At a time when much of the world has ground to a halt, hunger and food insecurity haven’t.
That’s why Penn State Wilkes-Barre has shifted to an online request system for the campus food bank, continuing to serve any campus students who might need it.
Just days after the University announced that courses would be delivered remotely, Penn State Wilkes-Barre’s Student Affairs Office developed a new way for students to request food that they can pick up at a designated time in a safe manner — without having any contact with staff.
“Students and their families right now are being faced with a lot of life upheaval and life issues regarding COVID-19. People have lost their jobs and it’s a time of uncertainty that students and their families haven’t seen before,” said Director of Student Services and Engagement Wanda Ochei. “It has served as a lifeline for some individuals and families and will continue to serve in that capacity. Going into this, maybe some students didn’t have food insecurity, but their lifestyle has changed and now they’re going to need us.”
The physical food bank is located in the Student Affairs offices in Hayfield House and stocks a variety of nonperishable items including soups, pastas, canned vegetables, canned fruit, breakfast items, rice, crackers, snacks and beverages. It also includes a small section of household items such as toilet paper, toothbrushes, toothpaste, laundry detergent, paper towels, and utensils that may be needed by students who aren’t able to get to a store.
The bank is open to all students, without any personal information or income requirements. There are no limitations to how many times students can visit or how much food they can take.
To receive items from the bank, a student now can submit a request through the online form. Ochei and Sue Cunningham, administrative assistant in Student Services and Engagement, receive the request and pack the items the student has requested — usually including a few extra treats as well. The requestor receives an email when the order is ready, giving a timeframe and location for pickup.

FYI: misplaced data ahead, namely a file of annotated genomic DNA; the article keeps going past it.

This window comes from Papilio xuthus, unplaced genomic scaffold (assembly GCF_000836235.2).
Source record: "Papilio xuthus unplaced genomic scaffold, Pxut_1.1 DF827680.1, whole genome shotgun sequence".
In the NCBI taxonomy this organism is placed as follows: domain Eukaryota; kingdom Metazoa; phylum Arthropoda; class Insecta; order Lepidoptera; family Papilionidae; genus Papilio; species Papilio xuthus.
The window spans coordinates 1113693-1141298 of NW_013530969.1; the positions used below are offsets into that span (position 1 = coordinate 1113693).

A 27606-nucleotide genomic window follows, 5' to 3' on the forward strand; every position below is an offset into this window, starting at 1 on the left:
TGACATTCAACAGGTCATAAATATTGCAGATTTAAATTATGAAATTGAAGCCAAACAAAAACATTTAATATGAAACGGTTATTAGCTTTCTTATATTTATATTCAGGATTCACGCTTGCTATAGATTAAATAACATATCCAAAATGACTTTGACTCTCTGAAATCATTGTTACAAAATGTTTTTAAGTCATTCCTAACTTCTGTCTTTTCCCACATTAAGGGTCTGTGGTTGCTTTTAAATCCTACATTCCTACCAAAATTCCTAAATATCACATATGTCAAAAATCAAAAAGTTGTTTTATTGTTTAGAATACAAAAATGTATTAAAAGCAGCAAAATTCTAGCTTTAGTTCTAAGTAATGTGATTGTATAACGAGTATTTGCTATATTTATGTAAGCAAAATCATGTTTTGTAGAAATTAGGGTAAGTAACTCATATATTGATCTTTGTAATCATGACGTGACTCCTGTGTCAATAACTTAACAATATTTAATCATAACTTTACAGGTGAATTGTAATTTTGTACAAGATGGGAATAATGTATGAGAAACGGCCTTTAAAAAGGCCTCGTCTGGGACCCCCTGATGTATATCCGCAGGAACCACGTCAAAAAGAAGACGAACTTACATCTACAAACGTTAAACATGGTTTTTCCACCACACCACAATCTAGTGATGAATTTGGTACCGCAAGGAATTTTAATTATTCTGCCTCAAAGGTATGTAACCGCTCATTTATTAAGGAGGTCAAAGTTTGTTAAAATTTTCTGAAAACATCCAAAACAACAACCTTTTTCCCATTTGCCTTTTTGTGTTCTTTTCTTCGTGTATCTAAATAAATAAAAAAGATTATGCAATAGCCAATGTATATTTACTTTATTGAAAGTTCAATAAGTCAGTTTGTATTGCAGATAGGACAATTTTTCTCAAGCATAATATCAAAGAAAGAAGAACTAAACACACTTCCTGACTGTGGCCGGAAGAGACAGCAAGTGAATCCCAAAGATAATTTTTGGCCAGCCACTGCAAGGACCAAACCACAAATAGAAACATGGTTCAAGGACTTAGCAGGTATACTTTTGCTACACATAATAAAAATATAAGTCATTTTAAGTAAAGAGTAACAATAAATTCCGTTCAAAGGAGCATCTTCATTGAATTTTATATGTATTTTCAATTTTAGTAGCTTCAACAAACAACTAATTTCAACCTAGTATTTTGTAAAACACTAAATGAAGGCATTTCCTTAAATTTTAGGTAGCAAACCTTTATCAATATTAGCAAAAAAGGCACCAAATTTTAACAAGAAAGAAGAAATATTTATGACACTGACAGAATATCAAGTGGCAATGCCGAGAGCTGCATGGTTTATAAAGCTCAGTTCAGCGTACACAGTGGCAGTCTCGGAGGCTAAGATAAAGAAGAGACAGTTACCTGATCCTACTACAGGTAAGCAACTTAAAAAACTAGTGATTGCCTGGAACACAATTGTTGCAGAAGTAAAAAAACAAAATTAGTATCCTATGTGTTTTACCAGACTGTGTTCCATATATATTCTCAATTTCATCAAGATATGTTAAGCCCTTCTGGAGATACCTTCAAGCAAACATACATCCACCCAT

“It was important to us to come up with new and improved ideas on how to maintain the food bank at this time,” Ochei said. “Our students are from hardworking families and we want to support them in these tough times. I think it matters to our students that we’re showing this level of care and concern for their well-being and for their families’ well-being.”
The bank is supplied by donations from faculty, staff and students, including numerous student clubs and organizations that want to support the food bank as a community service project.
The food bank was initially established in 2010 by the Students for Justice Club, and students have continued to assist through making donations, raising awareness, and stocking shelves.
“I like that this started as a student initiative,” Ochei said. “That shows a heightened sense of care and concern that students wanted to do this for their fellow students, helping and showing they are there for them. We have had several students who previously received food from the bank who brought in food later, when times were better for them, wanting to give back.”
In addition to nonperishable foods, the Office of Student Affairs partnered with the Commission on Economic Opportunity and Clancy Harrison, lecturer in nutrition, to bring a pop-up produce market to campus on two occasions.
“We can’t keep items that need refrigeration in the food bank, so this was a special opportunity for students,” Cunningham said. “We had four tables piled high with fresh produce that was all gone before the advertised ending time. The students loved it.”
While food donations are not being accepted during the pandemic, monetary donations to help supply the food bank can be made online or mailed to Penn State Wilkes‑Barre, Attn: Development Office, 44 University Drive, Dallas, PA 18612. (Checks should be made out to Penn State Wilkes‑Barre, with “Penn State Wilkes-Barre food bank donation” in the memo field.)
“We know that people want to help others at this time and show care and love for their fellow human beings,” Ochei said. “This is a way they can do that.”
“The food bank is a safety net for many of our students. We want to make sure we continue to provide that safety net and keep this important resource available at our campus,” she said.